Need a stock to go down? Predict that the company is going out of business as it has not been as innovative and successful in establishing themselves as a brand leader. Need the same stock to go up? Mention that you believe it is a great company that is sure to endure these difficult economic times and take a dominant role in the market. Sound familiar? It should, because these statements are made every day with absolutely no accountability as to the final outcome. This is a win-win situation because the news station is able to fill time while the investment firm and their analyst receive publicity. The only loser in this equation is the average investor who might trade on this information without the financial or economic understanding needed to make informed investment decisions.
Let’s illustrate this point with an example. Suppose that ABC Investment Company is looking to capitalize on the appreciation in the price of Commodity X. First, ABC proceeds to acquire large quantities of this commodity. Whenever possible, complex trading techniques are used to mask the total volume of transactions and the identity of the purchaser. This makes it more difficult for the other market participants to identify the strategy at play.
Once an adequate amount of Commodity X has been purchased, the focus shifts to a public relations campaign consisting of analyst commentary, revised ratings on Commodity X, and editorials touting the benefits of the commodity to the general public. This usually generates a substantial amount of interest in a security and influences new investors to purchase the commodity at ever rising prices.
When ABC reaches a predetermined profit level from the increased price of Commodity X, it is now time to sell the investment. If the volume of transactions is significant enough, this sale will cause the price of the commodity to drop significantly. This is usually done after the market is closed so that the average investor is unable prevent losses. Additionally, stop-losses fail to trigger sales as the market is no longer open. This, in turn, generates tremendous profits for ABC Investment Company while many other investors lose money. While this scenario is highly simplified, the fact remains that market makers can easily use news outlets to gain an advantage in the markets.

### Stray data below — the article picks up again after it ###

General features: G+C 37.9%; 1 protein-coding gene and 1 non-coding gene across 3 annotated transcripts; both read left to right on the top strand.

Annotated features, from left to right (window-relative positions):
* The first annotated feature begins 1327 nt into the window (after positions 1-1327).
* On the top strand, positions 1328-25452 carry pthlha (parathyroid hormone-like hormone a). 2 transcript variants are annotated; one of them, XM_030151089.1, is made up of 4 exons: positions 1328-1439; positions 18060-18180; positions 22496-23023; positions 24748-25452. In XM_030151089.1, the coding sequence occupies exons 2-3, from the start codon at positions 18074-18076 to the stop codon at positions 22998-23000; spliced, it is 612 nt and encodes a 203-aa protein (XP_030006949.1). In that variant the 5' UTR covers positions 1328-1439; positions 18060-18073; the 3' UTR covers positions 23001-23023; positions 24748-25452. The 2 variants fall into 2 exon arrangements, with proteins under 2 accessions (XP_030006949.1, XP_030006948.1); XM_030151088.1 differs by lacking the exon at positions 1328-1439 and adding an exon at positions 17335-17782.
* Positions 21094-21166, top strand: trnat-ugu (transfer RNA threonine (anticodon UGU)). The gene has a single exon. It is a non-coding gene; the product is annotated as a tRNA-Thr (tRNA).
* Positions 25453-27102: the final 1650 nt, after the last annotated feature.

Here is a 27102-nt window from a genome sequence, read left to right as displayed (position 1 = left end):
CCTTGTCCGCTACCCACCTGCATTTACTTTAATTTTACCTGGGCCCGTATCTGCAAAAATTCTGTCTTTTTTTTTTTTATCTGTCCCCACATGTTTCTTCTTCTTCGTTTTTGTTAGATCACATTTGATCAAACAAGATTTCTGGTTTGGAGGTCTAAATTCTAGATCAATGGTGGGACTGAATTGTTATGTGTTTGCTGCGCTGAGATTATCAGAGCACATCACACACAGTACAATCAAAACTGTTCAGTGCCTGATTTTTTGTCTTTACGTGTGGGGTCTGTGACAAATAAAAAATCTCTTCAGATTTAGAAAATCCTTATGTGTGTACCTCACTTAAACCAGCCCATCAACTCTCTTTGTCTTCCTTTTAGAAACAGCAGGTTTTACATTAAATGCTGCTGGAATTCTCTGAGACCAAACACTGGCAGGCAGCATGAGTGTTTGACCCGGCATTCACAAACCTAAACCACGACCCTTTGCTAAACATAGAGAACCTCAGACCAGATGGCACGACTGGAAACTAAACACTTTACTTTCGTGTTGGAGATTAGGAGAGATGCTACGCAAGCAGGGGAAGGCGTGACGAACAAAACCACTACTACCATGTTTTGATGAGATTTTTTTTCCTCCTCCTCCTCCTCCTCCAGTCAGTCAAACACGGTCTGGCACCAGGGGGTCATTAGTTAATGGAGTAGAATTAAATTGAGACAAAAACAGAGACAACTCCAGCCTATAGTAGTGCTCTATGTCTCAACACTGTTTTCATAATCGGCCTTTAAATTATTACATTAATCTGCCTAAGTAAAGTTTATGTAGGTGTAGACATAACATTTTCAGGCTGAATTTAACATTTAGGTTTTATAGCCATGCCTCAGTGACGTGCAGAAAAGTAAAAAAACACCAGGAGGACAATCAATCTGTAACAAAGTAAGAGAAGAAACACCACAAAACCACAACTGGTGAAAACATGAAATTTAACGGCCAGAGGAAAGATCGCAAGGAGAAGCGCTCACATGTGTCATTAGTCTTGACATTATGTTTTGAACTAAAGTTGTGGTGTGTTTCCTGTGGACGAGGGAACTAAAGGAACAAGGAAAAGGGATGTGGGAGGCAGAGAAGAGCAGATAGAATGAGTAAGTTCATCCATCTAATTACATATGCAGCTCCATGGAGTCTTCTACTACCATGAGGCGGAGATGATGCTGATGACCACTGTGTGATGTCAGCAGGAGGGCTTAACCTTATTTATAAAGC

4. Advantages in the markets arise only when you have information that other market participants don’t have.
Modern investors need to understand that the biggest advantage one can gain in the markets is information. This information needs to be reliable and put into action before other market participants have an opportunity to act on it. As such, broadcasting actionable financial data to the public puts all market participants on an even playing field, thereby rendering the data practically worthless. Accordingly, it is important to consider the source of financial commentary and identify the parties which will most benefit from a particular transaction. In today’s markets, however, this has become increasingly difficult as the financial and media sectors have become so closely linked.
5. The media and financial service industries have become interconnected.
As financial institutions become more consolidated and powerful, news organizations are less likely to speak out against them as they risk losing access to well-known investment firms and analysts. This is disadvantageous to investors as they often must look elsewhere for unbiased and reliable financial and economic information. Searching for such information is becoming increasingly more difficult because the major firms have realized the power of social media and have begun to influence bloggers and commentators to represent them in their work. This influence may be disclosed in some cases, but concealed in others to maintain the appearance of sincerity.